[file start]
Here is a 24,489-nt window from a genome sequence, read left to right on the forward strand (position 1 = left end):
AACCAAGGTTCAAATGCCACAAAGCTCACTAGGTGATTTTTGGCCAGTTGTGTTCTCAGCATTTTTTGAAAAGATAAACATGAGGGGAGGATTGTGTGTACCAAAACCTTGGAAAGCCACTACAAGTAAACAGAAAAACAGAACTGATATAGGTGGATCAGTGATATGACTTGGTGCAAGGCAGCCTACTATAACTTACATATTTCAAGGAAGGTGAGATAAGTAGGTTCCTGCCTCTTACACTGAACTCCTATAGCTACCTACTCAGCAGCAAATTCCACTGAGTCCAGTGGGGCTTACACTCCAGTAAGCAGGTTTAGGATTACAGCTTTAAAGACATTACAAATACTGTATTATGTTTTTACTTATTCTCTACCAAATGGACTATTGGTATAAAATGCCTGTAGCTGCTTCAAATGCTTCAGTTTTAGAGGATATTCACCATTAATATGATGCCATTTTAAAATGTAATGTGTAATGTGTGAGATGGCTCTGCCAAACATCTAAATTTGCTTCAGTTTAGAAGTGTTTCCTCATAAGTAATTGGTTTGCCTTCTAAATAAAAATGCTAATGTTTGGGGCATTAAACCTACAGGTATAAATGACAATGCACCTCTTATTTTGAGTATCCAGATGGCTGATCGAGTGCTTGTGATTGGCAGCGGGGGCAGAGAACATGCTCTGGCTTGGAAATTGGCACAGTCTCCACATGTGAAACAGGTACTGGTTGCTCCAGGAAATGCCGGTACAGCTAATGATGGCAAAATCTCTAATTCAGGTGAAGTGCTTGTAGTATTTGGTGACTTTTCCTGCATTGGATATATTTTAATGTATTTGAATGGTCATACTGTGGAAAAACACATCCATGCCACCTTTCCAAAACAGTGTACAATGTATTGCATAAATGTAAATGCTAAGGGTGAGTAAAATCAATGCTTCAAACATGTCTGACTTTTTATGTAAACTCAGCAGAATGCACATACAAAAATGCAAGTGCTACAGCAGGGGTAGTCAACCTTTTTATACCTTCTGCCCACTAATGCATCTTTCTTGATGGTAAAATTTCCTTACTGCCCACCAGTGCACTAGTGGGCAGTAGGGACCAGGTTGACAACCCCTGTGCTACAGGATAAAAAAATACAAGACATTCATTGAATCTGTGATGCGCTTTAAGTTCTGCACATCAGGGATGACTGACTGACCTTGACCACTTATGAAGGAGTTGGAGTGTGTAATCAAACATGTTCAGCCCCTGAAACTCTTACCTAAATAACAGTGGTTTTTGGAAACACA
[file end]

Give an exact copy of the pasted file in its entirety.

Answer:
Here is a 24,489-nt window from a genome sequence, read left to right on the forward strand (position 1 = left end):
AACCAAGGTTCAAATGCCACAAAGCTCACTAGGTGATTTTTGGCCAGTTGTGTTCTCAGCATTTTTTGAAAAGATAAACATGAGGGGAGGATTGTGTGTACCAAAACCTTGGAAAGCCACTACAAGTAAACAGAAAAACAGAACTGATATAGGTGGATCAGTGATATGACTTGGTGCAAGGCAGCCTACTATAACTTACATATTTCAAGGAAGGTGAGATAAGTAGGTTCCTGCCTCTTACACTGAACTCCTATAGCTACCTACTCAGCAGCAAATTCCACTGAGTCCAGTGGGGCTTACACTCCAGTAAGCAGGTTTAGGATTACAGCTTTAAAGACATTACAAATACTGTATTATGTTTTTACTTATTCTCTACCAAATGGACTATTGGTATAAAATGCCTGTAGCTGCTTCAAATGCTTCAGTTTTAGAGGATATTCACCATTAATATGATGCCATTTTAAAATGTAATGTGTAATGTGTGAGATGGCTCTGCCAAACATCTAAATTTGCTTCAGTTTAGAAGTGTTTCCTCATAAGTAATTGGTTTGCCTTCTAAATAAAAATGCTAATGTTTGGGGCATTAAACCTACAGGTATAAATGACAATGCACCTCTTATTTTGAGTATCCAGATGGCTGATCGAGTGCTTGTGATTGGCAGCGGGGGCAGAGAACATGCTCTGGCTTGGAAATTGGCACAGTCTCCACATGTGAAACAGGTACTGGTTGCTCCAGGAAATGCCGGTACAGCTAATGATGGCAAAATCTCTAATTCAGGTGAAGTGCTTGTAGTATTTGGTGACTTTTCCTGCATTGGATATATTTTAATGTATTTGAATGGTCATACTGTGGAAAAACACATCCATGCCACCTTTCCAAAACAGTGTACAATGTATTGCATAAATGTAAATGCTAAGGGTGAGTAAAATCAATGCTTCAAACATGTCTGACTTTTTATGTAAACTCAGCAGAATGCACATACAAAAATGCAAGTGCTACAGCAGGGGTAGTCAACCTTTTTATACCTTCTGCCCACTAATGCATCTTTCTTGATGGTAAAATTTCCTTACTGCCCACCAGTGCACTAGTGGGCAGTAGGGACCAGGTTGACAACCCCTGTGCTACAGGATAAAAAAATACAAGACATTCATTGAATCTGTGATGCGCTTTAAGTTCTGCACATCAGGGATGACTGACTGACCTTGACCACTTATGAAGGAGTTGGAGTGTGTAATCAAACATGTTCAGCCCCTGAAACTCTTACCTAAATAACAGTGGTTTTTGGAAACACA